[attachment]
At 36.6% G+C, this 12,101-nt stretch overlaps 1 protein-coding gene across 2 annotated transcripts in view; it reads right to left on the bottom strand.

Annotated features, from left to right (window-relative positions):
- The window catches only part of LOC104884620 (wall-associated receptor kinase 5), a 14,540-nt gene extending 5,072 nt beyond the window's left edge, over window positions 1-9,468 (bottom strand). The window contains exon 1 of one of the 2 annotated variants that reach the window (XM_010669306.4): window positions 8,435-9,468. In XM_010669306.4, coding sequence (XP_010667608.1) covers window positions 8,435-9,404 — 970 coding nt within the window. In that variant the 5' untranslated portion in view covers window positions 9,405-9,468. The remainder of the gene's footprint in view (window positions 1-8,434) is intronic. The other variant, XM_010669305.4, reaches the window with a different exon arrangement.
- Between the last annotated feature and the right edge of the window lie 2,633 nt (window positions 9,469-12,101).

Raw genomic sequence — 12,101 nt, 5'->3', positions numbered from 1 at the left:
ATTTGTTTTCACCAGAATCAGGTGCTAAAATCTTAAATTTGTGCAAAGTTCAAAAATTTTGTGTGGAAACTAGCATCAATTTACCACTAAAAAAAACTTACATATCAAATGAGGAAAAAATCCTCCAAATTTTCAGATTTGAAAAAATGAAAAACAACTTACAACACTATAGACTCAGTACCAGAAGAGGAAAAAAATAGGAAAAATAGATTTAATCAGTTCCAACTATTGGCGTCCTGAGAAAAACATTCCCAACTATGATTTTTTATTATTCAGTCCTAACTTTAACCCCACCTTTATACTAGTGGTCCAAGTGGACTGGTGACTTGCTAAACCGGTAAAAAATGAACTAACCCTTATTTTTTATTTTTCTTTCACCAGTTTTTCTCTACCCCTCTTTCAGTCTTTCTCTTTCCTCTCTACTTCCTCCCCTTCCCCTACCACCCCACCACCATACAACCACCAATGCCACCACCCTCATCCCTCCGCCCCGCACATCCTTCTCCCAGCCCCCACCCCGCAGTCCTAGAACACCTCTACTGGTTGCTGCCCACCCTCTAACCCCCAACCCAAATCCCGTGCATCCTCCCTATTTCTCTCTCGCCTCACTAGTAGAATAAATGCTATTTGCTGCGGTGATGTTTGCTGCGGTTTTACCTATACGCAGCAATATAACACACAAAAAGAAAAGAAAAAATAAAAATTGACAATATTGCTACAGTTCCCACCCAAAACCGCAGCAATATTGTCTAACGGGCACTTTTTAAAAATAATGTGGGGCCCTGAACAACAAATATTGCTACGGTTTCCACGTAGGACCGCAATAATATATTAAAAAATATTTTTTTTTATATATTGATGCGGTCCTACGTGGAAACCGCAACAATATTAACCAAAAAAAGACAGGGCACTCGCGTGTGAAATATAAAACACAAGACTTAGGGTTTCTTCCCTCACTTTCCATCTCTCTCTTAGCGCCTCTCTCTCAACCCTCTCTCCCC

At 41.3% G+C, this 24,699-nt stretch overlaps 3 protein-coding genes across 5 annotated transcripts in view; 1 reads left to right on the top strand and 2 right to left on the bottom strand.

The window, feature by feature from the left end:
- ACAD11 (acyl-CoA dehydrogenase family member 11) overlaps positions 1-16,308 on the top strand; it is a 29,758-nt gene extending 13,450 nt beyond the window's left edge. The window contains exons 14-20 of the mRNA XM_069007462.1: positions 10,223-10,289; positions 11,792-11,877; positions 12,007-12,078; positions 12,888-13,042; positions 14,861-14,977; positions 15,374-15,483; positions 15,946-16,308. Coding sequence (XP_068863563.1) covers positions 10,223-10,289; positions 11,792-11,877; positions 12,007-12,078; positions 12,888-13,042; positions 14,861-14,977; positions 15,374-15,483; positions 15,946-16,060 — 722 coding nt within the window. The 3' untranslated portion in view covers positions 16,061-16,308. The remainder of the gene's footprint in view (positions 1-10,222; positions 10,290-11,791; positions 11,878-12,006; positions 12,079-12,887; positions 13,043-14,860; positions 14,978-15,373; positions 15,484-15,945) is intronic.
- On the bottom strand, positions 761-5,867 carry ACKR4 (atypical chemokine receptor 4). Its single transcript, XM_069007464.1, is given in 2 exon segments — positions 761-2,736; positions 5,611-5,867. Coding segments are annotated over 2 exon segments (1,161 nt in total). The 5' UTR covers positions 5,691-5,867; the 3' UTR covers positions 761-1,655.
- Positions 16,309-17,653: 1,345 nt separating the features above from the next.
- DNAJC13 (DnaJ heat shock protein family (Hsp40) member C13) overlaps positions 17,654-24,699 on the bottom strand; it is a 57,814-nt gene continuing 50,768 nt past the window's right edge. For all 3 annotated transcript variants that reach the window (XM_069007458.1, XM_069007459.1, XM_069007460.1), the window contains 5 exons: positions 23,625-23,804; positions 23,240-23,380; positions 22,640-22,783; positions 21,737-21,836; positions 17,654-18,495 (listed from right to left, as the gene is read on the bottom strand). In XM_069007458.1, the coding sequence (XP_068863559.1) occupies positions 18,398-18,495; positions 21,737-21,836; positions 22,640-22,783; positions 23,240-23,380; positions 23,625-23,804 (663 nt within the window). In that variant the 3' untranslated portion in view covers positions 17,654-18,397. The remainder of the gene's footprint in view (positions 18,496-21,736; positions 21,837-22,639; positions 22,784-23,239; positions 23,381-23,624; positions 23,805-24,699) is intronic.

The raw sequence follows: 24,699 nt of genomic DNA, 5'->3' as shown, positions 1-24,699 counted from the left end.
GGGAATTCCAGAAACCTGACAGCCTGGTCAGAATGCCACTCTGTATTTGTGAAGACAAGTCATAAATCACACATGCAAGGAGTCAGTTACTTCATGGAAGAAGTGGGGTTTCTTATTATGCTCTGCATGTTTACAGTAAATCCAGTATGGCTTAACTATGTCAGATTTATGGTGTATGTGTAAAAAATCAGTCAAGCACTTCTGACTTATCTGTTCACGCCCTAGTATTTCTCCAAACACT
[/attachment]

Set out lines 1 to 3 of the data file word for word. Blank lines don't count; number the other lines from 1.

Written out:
At 36.6% G+C, this 12,101-nt stretch overlaps 1 protein-coding gene across 2 annotated transcripts in view; it reads right to left on the bottom strand.

Annotated features, from left to right (window-relative positions):
- The window catches only part of LOC104884620 (wall-associated receptor kinase 5), a 14,540-nt gene extending 5,072 nt beyond the window's left edge, over window positions 1-9,468 (bottom strand). The window contains exon 1 of one of the 2 annotated variants that reach the window (XM_010669306.4): window positions 8,435-9,468. In XM_010669306.4, coding sequence (XP_010667608.1) covers window positions 8,435-9,404 — 970 coding nt within the window. In that variant the 5' untranslated portion in view covers window positions 9,405-9,468. The remainder of the gene's footprint in view (window positions 1-8,434) is intronic. The other variant, XM_010669305.4, reaches the window with a different exon arrangement.